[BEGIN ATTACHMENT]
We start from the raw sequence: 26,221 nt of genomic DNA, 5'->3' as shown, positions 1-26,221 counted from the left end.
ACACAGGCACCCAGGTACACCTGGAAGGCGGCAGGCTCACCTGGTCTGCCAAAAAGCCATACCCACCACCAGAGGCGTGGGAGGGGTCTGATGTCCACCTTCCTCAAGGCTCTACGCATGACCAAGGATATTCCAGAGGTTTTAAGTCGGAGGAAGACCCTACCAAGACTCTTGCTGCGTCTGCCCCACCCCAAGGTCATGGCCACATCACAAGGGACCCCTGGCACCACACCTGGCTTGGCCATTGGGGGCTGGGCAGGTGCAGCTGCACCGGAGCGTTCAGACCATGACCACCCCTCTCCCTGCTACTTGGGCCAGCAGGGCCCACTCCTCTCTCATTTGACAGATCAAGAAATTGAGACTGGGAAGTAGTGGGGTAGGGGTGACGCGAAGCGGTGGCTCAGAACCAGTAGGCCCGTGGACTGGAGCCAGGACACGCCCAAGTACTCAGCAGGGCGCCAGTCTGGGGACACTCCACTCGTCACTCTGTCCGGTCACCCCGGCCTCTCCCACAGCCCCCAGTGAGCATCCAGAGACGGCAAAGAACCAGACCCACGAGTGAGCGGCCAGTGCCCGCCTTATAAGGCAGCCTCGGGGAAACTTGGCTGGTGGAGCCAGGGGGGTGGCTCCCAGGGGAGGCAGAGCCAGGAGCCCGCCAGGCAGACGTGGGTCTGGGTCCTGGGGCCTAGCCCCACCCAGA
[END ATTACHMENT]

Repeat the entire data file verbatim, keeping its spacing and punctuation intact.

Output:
We start from the raw sequence: 26,221 nt of genomic DNA, 5'->3' as shown, positions 1-26,221 counted from the left end.
ACACAGGCACCCAGGTACACCTGGAAGGCGGCAGGCTCACCTGGTCTGCCAAAAAGCCATACCCACCACCAGAGGCGTGGGAGGGGTCTGATGTCCACCTTCCTCAAGGCTCTACGCATGACCAAGGATATTCCAGAGGTTTTAAGTCGGAGGAAGACCCTACCAAGACTCTTGCTGCGTCTGCCCCACCCCAAGGTCATGGCCACATCACAAGGGACCCCTGGCACCACACCTGGCTTGGCCATTGGGGGCTGGGCAGGTGCAGCTGCACCGGAGCGTTCAGACCATGACCACCCCTCTCCCTGCTACTTGGGCCAGCAGGGCCCACTCCTCTCTCATTTGACAGATCAAGAAATTGAGACTGGGAAGTAGTGGGGTAGGGGTGACGCGAAGCGGTGGCTCAGAACCAGTAGGCCCGTGGACTGGAGCCAGGACACGCCCAAGTACTCAGCAGGGCGCCAGTCTGGGGACACTCCACTCGTCACTCTGTCCGGTCACCCCGGCCTCTCCCACAGCCCCCAGTGAGCATCCAGAGACGGCAAAGAACCAGACCCACGAGTGAGCGGCCAGTGCCCGCCTTATAAGGCAGCCTCGGGGAAACTTGGCTGGTGGAGCCAGGGGGGTGGCTCCCAGGGGAGGCAGAGCCAGGAGCCCGCCAGGCAGACGTGGGTCTGGGTCCTGGGGCCTAGCCCCACCCAGA